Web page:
California has been getting plenty of rain for a couple of years—the State even has declared its drought over—and so reservoirs are nearly full and aquifers are refilling.


…many farmers in Central Valley, America’s fruit and vegetable basket, will get just 40% of the federal water they are supposed to this year.
Why? Endangered fish.

The problem, to the extent it’s a legitimate problem (spoiler: it isn’t), is that those reservoirs and aquifers are in northern California, and the Central Valley…isn’t. That water must pass through the Sacramento-San Joaquin Delta to get to the Central Valley. Fish swim in the Delta, though, including some that are on the Endangered Species Act’s lists.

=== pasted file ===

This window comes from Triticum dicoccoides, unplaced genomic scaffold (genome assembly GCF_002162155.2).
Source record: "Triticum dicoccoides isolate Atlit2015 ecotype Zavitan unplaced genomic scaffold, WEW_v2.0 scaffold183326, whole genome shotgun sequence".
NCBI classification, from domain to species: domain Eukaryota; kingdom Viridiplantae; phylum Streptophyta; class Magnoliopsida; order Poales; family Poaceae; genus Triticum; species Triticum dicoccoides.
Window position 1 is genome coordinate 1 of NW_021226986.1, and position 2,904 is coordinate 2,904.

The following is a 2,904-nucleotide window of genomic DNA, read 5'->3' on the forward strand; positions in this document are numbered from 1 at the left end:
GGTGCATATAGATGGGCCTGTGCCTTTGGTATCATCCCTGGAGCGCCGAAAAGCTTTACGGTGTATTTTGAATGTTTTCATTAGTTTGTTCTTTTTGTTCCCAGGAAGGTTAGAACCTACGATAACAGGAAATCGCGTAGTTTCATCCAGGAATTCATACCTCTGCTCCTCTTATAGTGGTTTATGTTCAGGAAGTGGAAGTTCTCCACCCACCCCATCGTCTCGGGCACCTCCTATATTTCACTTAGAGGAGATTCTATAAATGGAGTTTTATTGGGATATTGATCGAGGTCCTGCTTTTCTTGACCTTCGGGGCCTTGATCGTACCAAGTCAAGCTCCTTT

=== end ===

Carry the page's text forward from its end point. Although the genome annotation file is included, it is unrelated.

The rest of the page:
California’s environmentalists have functional control over the Delta, and they insist that fish are more important than food.

And downstream fallout—here’s just one example:

The nonprofit Latino Equity, Advocacy & Policy is converting a former cantaloupe and asparagus plant into a center to teach new work skills.

Maybe California’s farmers should look hard at eschewing planting for one year; leave their fields, en masse, to lie fallow. Alternatively, look into leasing their farm fields for that year (or longer if the deal works well enough) to ranchers to graze their herds. Either of these would be good for the fields, too.

Let California’s environmentalistas and regulators live without California’s farm crops for an extended period of time.

The rest of us need to move to reclaim the US Bureau of Reclamation and get it back under control or entirely rescinded and its employees, top to bottom, returned to the private sector.

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